Please help support Marianne Williamson’s campaign!

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Good Day NY

Check out Marianne on Good Day NY:

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KTLA interviews Marianne

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Former Michigan Governor Jennifer Granholm Endorses Williamson for Congress in CA-33

March 3, 2014

Los Angeles, CA – Today, Marianne Williamson’s campaign for Congress in CA-33 announced the endorsement of former Governor of Michigan Jennifer Granholm.

"I have known Marianne for years and have witnessed the positive impact she's had on many lives,” Granholm said. “It's wonderful that she is running for Congress. She has tremendous talent and skill to bring to the country at large."

“I'm grateful for Jennifer’s endorsement, as she represents many of the qualities I most admire in a political leader," says Williamson. "I've watched her combine steadiness and dignity with humanity and compassion both in and out of office, working tirelessly to make government do a better job at improving the lives of real people."

Granholm became Michigan's first female Governor, serving from 2003-2011.  She was also a member of President Obama's presidential transition team before he assumed office on January 20, 2009.She is a Distinguished Practitioner of Law and Public Policy at the University of California, Berkeley. With her husband Daniel Mulhern, she coauthored A Governor's Story: The Fight for Jobs and America's Future, released in September 2011.  

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Dennis and Elizabeth Kucinich Endorse Marianne Williamson for Congress

February 27, 2014


Kucinich couple will appear with author John Robbins at Friday Night's Issues Forum on Food and Health in the Age of GMOs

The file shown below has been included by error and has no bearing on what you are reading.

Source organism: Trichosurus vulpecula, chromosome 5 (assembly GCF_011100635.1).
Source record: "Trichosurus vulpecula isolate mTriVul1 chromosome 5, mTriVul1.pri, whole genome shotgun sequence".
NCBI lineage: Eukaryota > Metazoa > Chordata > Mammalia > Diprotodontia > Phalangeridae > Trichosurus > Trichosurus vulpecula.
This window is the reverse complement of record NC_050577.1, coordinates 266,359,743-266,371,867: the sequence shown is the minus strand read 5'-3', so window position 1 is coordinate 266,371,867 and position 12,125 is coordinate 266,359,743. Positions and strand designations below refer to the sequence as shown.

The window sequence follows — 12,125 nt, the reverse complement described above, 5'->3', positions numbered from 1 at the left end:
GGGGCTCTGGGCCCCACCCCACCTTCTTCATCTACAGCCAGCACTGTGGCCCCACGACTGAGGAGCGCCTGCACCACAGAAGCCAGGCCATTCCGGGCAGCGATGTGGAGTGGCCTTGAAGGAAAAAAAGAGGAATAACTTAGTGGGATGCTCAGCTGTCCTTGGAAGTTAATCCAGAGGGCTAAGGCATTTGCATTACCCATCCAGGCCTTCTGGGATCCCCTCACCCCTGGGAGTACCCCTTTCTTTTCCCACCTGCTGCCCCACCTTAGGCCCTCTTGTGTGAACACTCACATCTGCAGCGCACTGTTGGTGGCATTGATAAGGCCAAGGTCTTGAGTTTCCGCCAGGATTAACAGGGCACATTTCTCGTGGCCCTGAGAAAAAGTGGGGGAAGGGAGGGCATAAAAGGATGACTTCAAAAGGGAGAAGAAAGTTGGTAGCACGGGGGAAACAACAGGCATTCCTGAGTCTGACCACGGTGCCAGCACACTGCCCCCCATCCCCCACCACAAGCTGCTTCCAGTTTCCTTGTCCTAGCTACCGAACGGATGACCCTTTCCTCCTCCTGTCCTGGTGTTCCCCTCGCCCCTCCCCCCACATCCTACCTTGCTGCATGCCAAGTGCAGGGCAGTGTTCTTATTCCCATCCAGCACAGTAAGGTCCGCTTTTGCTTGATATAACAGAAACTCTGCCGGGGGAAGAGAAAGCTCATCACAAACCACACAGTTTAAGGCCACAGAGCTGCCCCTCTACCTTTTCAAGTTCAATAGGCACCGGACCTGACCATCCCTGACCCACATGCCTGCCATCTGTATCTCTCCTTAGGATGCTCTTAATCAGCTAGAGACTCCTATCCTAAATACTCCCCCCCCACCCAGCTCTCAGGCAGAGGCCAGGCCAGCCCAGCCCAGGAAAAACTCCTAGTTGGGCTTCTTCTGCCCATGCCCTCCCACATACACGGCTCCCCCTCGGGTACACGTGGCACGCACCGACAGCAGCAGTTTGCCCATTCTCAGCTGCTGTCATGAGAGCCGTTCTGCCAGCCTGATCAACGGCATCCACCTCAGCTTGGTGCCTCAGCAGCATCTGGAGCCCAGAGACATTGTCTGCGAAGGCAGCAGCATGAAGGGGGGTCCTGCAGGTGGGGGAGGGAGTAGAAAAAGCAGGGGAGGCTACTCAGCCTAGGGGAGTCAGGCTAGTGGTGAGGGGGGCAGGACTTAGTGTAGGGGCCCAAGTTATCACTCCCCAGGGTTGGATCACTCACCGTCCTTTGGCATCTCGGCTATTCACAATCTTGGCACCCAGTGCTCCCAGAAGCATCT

Former Congressman Dennis Kucinich and food safety activist Elizabeth Kucinich have endorsed Marianne Williamson for Congress, CA District 33.

 "Marianne is needed in Congress," said Dennis Kucinich. "She will stand for peace, civil liberties and sustainable policies on issues ranging from food to the economy."

"Marianne is a 'Sister Giant' with a backbone. She is courageous, strong and knows her true north" said Elizabeth Kucinich, "Marianne is a woman whose leadership not only guides but inspires leadership in others. Who better to send to Congress?"

"I'm honored to have the support from the Kuciniches as they represent the values my campaign is based on. I'm deeply grateful for their endorsement," said Williamson.

Williamson will appear with Dennis and Elizabeth Kucinich as well as author John Robbins on Friday night, Feb. 28, at 7:30 PM at the Unitarian Universalist Church, 1260 18th St. in Santa Monica. The event is free to the public.



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Down with Tyranny: Please… The Real Marianne Williamson IS Standing Up-- And Always Has Been

February 18th, 2014

Are North Carolina's Moral Mondays too far away for you to really get what they're about? Hint: they're not about anything Wendy Greuel will ever understand.